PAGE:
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Have a Full (But Not Stuffed) Holiday Season

During the winter holiday season, perhaps more so than at any other time of year, there's a fine line between indulging and overdoing. Indulging makes the holidays more fun. (Thanksgiving without mashed potatoes and several kinds of pie? No thanks!) Overdoing can leave you feeling stressed, guilty, and worn out, possibly with an ailing bank account, a disheartening number on the bathroom scale, and a frustratingly cluttered house.

As we get into the holiday season full swing, here are some guidelines to keep in mind to make sure you can squeeze the most out of the celebrations ahead without winding up literally or figuratively stuffed.

Go for Quality Over Quantity
There seems to be more of everything floating around in November and December: more food, more drink, more social events, more chances to spend money. Taking advantage of all that more is a speedy way to wind up overwhelmed. Instead, choose to indulge in whatever's more meaningful, more special, more unusual, or more enjoyable. Rather than agreeing to attend every holiday event you're invited to, opt only for those you know you're likely to enjoy. Want to keep your food and drink indulgences in check? Steer clear of treats you can get year-round and instead enjoy those that only appear during this season.

Take It Slower
It can be all too easy to blaze through a big holiday meal and end up so full it's hard to move, or to spend more on gifts than you intended to because you're racing through the store trying to get your shopping done. Ramping down the pace of seasonal activities can prevent overstuffing. Take time at the dinner table to talk with those around you, really enjoy the taste of what you're eating, and gauge how full you are. Be more deliberate when you shop by showing up with a list of what you're looking for (drawn up before you hit the stores), and then stick to your guns.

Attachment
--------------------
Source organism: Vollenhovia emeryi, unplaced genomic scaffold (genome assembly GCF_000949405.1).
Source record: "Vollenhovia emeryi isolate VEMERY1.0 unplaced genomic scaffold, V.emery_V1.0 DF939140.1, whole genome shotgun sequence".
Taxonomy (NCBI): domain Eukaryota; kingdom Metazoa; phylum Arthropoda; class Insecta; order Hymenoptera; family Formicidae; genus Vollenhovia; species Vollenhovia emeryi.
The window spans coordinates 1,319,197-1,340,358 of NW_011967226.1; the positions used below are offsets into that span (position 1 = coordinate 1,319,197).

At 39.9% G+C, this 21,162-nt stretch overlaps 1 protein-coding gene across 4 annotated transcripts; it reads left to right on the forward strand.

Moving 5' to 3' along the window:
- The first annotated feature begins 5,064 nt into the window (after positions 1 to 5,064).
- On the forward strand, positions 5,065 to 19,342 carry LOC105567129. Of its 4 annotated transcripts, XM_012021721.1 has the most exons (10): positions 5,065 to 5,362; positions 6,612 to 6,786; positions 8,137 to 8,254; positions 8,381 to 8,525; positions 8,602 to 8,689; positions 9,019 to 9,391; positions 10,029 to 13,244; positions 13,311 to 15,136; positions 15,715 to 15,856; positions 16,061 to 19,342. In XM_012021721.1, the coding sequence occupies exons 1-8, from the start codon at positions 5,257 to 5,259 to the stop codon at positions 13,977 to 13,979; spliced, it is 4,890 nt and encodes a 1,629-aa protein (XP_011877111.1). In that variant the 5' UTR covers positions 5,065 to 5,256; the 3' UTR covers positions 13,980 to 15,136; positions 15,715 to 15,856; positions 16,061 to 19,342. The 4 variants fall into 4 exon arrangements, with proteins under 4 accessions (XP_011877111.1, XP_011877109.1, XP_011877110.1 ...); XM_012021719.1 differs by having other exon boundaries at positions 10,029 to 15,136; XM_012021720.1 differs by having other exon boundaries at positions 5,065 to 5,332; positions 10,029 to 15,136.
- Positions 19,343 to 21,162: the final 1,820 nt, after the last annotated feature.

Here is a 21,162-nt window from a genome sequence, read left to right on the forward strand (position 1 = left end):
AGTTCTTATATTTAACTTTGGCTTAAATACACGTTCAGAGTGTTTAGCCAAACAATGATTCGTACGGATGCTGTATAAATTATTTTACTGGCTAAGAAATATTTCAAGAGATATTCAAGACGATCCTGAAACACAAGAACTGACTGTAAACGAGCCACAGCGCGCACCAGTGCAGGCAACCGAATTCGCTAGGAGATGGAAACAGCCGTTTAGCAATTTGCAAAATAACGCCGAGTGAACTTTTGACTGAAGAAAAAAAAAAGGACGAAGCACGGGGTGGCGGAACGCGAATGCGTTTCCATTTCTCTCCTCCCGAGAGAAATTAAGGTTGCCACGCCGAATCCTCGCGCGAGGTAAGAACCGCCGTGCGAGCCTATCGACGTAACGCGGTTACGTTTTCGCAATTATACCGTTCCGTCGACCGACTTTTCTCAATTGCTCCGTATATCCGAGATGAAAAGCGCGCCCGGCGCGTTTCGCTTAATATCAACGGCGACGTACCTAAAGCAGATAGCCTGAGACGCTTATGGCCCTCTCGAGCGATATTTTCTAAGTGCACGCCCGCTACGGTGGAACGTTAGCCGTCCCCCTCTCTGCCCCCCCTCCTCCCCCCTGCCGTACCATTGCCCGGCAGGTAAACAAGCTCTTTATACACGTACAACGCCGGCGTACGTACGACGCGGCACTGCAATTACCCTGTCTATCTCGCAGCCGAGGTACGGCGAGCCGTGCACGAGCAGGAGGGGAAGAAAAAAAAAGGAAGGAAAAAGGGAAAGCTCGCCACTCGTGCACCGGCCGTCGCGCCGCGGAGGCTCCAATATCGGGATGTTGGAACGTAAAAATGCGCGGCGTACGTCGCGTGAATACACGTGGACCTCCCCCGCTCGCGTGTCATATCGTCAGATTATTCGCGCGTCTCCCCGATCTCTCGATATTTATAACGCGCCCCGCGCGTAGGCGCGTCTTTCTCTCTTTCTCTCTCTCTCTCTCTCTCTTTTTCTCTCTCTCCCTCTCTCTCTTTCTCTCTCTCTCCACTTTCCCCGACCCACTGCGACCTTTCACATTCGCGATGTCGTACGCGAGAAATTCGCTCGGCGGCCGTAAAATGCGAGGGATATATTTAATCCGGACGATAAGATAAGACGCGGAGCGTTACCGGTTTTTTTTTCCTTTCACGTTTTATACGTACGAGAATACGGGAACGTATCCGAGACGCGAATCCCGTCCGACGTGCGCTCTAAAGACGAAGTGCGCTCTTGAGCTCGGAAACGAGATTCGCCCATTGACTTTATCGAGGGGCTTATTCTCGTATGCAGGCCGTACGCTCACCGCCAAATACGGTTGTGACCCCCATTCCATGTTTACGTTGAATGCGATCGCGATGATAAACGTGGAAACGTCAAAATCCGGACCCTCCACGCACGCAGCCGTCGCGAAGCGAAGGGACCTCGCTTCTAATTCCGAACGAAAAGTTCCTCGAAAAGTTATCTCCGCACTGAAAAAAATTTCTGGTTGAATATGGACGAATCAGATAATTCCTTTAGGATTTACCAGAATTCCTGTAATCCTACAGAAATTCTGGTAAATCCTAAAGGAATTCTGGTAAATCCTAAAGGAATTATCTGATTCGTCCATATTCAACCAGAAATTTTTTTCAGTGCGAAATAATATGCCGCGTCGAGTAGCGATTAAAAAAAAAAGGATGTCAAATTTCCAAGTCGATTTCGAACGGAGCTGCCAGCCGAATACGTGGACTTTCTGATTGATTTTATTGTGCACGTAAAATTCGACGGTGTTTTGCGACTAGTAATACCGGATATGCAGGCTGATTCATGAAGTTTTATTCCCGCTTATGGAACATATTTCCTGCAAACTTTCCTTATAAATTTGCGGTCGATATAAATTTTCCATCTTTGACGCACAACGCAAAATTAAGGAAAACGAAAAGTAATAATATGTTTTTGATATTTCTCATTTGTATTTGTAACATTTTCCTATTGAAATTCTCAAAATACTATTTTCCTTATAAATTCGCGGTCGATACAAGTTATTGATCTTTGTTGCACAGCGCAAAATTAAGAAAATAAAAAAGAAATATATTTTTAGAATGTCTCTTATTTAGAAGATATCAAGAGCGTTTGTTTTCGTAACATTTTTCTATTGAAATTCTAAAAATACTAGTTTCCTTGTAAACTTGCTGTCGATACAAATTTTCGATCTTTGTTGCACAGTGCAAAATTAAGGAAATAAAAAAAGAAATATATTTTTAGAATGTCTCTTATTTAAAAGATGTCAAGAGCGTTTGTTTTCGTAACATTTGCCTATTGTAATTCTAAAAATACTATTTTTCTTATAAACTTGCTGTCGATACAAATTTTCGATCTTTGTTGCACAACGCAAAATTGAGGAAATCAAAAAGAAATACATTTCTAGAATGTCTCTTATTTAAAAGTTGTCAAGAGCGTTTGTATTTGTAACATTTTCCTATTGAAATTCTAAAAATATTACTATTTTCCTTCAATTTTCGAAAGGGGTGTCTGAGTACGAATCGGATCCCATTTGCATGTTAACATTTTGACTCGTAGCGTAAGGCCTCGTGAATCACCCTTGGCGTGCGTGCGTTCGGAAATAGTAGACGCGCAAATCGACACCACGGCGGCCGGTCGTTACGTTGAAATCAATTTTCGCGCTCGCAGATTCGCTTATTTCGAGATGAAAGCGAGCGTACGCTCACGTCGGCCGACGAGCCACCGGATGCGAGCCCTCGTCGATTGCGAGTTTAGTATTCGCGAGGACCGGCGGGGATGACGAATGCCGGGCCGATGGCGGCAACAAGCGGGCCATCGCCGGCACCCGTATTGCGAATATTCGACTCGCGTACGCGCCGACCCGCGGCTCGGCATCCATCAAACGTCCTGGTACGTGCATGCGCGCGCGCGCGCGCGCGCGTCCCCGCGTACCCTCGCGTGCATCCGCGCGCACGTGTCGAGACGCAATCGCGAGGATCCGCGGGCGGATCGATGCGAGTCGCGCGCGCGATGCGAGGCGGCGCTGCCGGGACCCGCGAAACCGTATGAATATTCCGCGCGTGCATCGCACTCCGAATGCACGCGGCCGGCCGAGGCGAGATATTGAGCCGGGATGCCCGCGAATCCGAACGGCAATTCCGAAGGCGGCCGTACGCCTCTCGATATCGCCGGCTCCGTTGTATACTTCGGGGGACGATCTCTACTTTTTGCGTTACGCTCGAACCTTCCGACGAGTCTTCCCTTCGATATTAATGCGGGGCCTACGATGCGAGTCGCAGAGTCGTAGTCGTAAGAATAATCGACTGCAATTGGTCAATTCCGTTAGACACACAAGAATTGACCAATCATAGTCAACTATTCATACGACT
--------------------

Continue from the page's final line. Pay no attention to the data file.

Make Some Simple Trade-Offs
The one-in, one-out rule of organizing is a great one to keep in mind throughout the holidays: to keep yourself from getting overwhelmed and overstuffed, get rid of one thing for each new thing that comes in. This applies to actual stuff and to activities, treats, and commitments. Receive a new set of pots and pans as a gift? Pass the old set along. Decide to eat whatever catches your fancy during Thanksgiving dinner? Cut back a bit on rich foods during the following week. Agree to make cookies for a bake sale? Enlist someone else to take on one of your other responsibilities so you don't wind up frazzled.

Don't Try to Keep Up With the Joneses
Finally, before you get deep into the holiday season, take some time to figure out how you want to celebrate, and then honor that over the coming weeks. If your friends and extended family have big, multi-course Thanksgiving meals but you'd prefer a dinner of lasagna, salad, and wine with a few close friends, go for it. Rather decorate your home with some seasonal greenery and a small handful of cherished family decorations than craft ornaments by hand and give each room its own theme? Do it. The holidays will mean more to you if you celebrate them in your own way rather than trying to adhere to other people's standards.

I hope you indulge a bit during the holiday season; for me, it's part of what makes this time of year so much fun. Put the guidelines above to use to help make sure that indulgence doesn't become overstuffing and overwhelm.

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Content copyright © 2013 by Emily Wilska. All rights reserved.
This content was written by Emily Wilska. If you wish to use this content in any manner, you need written permission. Contact Kelly Jayne McCann for details.



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